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Systematic Reviews: Training - Non Health

Literature searching using Systematic Review methodology - Getting Started

For those carrying out Systematic Reviews in areas other than health

Examples of protocols


Nielsen, S.W. 2015 On political brands: a systematic review of the literature Journal of Political Marketing Vol. 16 No.2 pp.118-146 DOI:


Nabi, G, Liñán, F. Fayolle, A, Krueger, N & Walmsley, A 2017 The impact of entrepreneurship education in higher education: a systematic review and research agenda Academy of Management Learning & Education, Vol. 16, No. 2 pp. 277–299.

Spolaôr, N., Benitti, F.B.V. 2017 Robotics applications grounded in learning theories on tertiary education: a systematic review vol.112 pp.97-107 DOI:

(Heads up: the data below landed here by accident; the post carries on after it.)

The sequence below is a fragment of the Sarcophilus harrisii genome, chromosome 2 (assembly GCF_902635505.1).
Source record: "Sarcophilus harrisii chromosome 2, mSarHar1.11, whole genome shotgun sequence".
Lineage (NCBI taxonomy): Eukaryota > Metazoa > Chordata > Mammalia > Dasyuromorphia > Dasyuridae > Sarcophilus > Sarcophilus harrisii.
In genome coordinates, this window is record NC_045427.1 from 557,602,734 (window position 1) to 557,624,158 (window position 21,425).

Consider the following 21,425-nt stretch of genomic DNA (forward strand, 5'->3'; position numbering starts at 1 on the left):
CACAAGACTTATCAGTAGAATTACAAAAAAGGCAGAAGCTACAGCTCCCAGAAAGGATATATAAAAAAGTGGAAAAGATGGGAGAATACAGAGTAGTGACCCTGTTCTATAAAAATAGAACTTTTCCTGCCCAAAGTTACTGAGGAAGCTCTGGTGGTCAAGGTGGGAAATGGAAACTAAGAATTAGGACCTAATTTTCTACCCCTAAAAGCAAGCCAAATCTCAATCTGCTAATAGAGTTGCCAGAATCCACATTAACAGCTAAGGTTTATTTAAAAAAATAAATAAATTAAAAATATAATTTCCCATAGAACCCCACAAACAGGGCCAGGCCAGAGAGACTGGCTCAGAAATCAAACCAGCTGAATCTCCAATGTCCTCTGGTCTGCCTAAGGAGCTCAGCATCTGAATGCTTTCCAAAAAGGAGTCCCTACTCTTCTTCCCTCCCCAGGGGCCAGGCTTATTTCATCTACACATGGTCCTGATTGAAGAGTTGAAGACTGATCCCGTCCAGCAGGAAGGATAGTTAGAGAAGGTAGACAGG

Althor, G. McKinnon, M. Cheng, SH. 2016 Does the social equitability of community and incentive based conservation interventions in non‑OECD countries, affect human well‑being? A systematic review protocol. Environmental Evidence Vol. 25 p.26 DOI:

Scoping searches are fairly brief searches of existing literature designed to help you gain an overview of the range and depth of research that exists for a particular research idea. It can cover published work and discover on-going studies. Research proposals are shaped by the results of a scoping search for your research idea. 

According to the Collaboration for Environmental Evidence "the expected output from a scoping exercise is an estimate of the quantity of evidence, and a characterisation of the likely evidence base, pertaining to the question." (chap 3 Guideline for Authors CEE, 2018)

A scoping search can also identify if someone else has already done a Systematic Review on your topic before.

Searching the literature using the Systematic Review methodology

Boolean operator

OR      combine synonyms together